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TRIP 2007

Update #26 - September 19th
Americus, Georgia
9944 miles (15,910 KM) since Jan 01st
9103 miles (14,565 KM) since March 03



My rest break here in Americus is a little over half way over. I've been getting some physical rest and I've been occasionally taking short breaks around town to keep my knees and legs in shape. I have been doing a lot of mental work since I've been doing a lot of work on this website. I've been giving it an internal overhaul. There is always something to do like making sure that all of the external and internal links work.

I have been also thinking about how to respectively look back at the last trip and to get myself for the next trip which might 15 days away. This trip might have been one of the hardest. This isn't because of the terrain because the only really hard section was the Appalachians in West Virginia.

The hardest part was when my EZ-Speedster-SX was destroyed in that freak car accident in the Mystic, Cnnecticut area back in April. This was the second bicycle that had been destroyed by a car and the third bike that was taken out of commission before it's time. For the first twenty-fours, I was at a lost because I really didn't know what to do. I was on an emotional roller coaster that had some major climbs and some long and steep falls. I had put my trust into somebody who had promised that they would help out but they didn't. All of the balls were dropped into my lap and I had to come up with my own way to get my life back together. I wasn't even sure if I could even get myself and all of my belongings back to Georgia if I had to.

I'm grateful that I had some friends who stood up in the background to help me out. I'm grateful for the people at Shirks Bicycle Shop near Lancaster, PA who gave me a radical discount in the cost of the EZ-Speedster-AX that I saw and called them to see if it wasn't sold. I'm grateful that they also offered to take it apart, put it into a shipping box, and send it to the bike shop in Mystic, Connecticut for free. I'm grateful for the people at the bike shop in Mystic who gave me a discount on the reassembly and also threw in some bicycle accessories for either free or giving me a discount on them. I'm grateful for the manager of the Bed and Breakfast in Mystic who gave me a discount on the room.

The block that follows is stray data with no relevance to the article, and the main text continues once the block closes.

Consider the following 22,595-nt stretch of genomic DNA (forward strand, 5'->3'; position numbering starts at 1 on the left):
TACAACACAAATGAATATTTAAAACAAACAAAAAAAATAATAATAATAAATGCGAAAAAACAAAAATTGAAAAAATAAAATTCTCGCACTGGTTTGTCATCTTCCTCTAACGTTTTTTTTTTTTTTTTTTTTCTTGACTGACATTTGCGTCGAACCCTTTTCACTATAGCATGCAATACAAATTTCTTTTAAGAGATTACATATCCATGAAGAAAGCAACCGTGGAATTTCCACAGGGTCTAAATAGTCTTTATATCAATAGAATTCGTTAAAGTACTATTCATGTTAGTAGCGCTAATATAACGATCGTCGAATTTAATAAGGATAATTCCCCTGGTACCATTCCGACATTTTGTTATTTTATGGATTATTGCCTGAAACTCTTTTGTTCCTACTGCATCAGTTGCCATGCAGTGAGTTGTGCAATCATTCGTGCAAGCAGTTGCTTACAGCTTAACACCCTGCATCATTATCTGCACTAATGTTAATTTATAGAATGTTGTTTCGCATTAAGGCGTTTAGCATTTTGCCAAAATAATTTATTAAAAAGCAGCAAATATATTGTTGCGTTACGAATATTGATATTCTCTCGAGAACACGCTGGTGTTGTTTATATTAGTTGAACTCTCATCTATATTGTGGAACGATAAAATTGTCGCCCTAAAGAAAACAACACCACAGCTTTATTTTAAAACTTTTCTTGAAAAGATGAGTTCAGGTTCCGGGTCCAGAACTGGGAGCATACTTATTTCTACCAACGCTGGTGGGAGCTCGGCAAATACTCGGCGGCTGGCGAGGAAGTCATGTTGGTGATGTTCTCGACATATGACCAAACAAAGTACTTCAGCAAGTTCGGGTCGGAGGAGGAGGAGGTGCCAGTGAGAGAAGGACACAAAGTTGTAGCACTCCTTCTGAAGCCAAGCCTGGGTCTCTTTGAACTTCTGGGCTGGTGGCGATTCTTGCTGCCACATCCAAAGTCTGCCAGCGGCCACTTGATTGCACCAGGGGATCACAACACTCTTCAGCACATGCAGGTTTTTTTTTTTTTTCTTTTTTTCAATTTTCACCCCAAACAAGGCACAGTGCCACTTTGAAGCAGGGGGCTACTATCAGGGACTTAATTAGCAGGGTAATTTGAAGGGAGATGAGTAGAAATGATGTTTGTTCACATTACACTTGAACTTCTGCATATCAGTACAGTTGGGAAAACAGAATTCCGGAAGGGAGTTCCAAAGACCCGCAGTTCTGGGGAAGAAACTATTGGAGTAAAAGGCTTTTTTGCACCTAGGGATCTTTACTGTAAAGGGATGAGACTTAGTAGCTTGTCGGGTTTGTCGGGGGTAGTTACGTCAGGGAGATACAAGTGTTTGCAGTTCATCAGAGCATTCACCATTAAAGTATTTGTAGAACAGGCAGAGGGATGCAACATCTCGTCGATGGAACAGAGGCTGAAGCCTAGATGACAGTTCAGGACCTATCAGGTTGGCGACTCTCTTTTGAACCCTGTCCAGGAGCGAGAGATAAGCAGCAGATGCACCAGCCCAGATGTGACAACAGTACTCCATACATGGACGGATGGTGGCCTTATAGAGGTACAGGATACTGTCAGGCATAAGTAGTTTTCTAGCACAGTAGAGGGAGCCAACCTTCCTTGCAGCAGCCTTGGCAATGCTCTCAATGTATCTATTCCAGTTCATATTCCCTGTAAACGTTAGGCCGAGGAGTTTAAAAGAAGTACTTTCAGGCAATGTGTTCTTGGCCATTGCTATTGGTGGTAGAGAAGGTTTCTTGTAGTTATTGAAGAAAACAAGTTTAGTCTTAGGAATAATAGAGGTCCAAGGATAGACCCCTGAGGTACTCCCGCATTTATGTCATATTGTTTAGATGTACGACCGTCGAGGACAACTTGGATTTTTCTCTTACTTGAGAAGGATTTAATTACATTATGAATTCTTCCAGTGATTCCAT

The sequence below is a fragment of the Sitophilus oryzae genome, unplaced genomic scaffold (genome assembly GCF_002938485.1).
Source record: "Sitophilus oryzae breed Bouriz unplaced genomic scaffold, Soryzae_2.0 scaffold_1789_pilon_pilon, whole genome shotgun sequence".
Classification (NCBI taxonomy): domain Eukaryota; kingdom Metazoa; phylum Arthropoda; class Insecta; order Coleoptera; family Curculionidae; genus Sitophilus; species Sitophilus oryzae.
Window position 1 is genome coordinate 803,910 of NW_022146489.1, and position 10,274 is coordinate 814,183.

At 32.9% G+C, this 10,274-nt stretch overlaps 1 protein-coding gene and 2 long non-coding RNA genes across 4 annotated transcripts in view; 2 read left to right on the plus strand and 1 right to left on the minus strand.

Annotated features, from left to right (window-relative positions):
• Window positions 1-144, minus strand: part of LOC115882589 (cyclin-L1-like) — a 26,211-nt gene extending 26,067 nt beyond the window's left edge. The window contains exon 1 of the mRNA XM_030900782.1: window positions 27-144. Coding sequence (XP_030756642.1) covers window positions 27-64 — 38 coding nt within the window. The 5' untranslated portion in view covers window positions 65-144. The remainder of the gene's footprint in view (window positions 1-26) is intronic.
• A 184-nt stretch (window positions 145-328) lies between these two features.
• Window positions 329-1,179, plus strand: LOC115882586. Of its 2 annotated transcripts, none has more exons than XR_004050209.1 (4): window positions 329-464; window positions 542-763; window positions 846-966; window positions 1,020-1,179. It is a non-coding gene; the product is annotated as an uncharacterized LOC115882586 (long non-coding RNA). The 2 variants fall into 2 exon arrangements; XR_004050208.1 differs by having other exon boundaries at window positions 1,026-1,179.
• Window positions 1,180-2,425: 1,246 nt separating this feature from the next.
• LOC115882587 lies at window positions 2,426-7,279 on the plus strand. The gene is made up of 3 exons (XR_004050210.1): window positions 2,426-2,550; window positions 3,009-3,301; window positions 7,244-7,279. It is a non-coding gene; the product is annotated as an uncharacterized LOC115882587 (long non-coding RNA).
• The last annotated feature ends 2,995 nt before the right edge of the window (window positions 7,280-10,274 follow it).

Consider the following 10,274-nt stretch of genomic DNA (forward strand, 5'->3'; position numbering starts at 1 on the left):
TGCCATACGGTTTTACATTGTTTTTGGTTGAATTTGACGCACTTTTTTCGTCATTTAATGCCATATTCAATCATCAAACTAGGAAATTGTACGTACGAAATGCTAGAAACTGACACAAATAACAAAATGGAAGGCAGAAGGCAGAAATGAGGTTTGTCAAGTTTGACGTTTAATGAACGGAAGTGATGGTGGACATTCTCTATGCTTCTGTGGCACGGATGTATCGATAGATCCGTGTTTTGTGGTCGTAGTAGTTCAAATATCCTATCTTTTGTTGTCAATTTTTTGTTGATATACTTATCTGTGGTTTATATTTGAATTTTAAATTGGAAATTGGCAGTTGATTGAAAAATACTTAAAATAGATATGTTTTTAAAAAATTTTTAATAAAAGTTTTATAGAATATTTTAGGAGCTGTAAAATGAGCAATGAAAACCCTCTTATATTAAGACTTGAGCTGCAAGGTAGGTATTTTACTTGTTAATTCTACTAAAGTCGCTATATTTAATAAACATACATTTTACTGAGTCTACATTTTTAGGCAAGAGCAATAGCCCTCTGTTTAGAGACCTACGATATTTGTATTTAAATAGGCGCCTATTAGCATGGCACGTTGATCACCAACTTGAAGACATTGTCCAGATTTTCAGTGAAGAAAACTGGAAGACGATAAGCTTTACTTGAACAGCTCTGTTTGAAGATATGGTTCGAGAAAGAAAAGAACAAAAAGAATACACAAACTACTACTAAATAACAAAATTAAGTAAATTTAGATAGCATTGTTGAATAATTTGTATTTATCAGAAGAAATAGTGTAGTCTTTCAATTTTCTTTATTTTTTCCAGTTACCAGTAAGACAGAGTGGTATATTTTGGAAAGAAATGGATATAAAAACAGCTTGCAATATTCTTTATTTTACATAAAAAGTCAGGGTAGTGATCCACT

One of the hardest parts was getting sick like I did in North Dakota. I was so dehydrated and in pain that I was certain that I might die. I was grateful that the owners of the motel that I was staying that at were concerned about my well-being and they offered to take me to the hospital emergency room, give me some drinks and food, and allowed me to stay for a couple of days for free so that I could really get over the illness that threw me through a loop and also to replenish all of the fluids and potassium that I had lost.

Along the way, I've met some more nice people. I've got new friends in fourteen states. Some new friends in Virginia helped me out by getting me a new sleeping bag that I really needed. My friend, Phil, in Texas helped me with some computer problems. There's been some total strangers that out of the blue helped me out.

Police officers have been the most friendliest. This is especially true of the police officers in South Charleston, West Virginia. They went out of their way to help me out even giving me a police escort to a nearby motel where they arranged for me having a room there.

Then there have been friendly people who work at quick-stop gas stations along the way. There were a couple of times when one of the workers would come out of the store to give me a meal or they even slipped me a "green handshake" to help me that way. There was a team of little league baseball players in Western Indiana who helped me out with a meal and also a small monetary donation. Also there was a tobacco farmer in North Carolina who went way out of his way to help me out even though he was struggling since he was almost losing his whole crop due to the drought.

There have been some kind ministers along the way. They were at small churches and big churches. I got to stay in almost 40 churches along the way. Then there were a few ministers who didn't want to even make an attempt to help me out. They were more willing to pass me off to somebody else than to do something themselves.

I am not really going to change hardly anything on the way I do my ministry. I will always just ask for the basics: water, a piece of grass, or a place on the floor. If they want to do something else, it will be a blessing from ADONAI through them. One of the things that I wished could be changed is how I'd like not to have to prove myself to the people that I meet. I always have to have my credentials in order and make sure I have the proper letter of references. I just wished that I could be seen as who I am by face value as I have to do others.

The next mission trip will start in a couple of weeks. I'll by riding through the Gulf States (between Florida and East Texas). Depending if any hurricanes come through the area, I plan to spend most of the time in Mississippi and Louisiana to see how the recovery effort is still going on after Hurricane Katrina. I'd like to make my way up to Shreveport, Louisiana to check out the housing development being built by my friend, Millard Fuller, and his organization the Fuller Center For Housing.

I'll try and post and update as often as I can if my plans change. The next update should be posted between October 01st and October 08th. Hopefully, I'll have more to write about by then.




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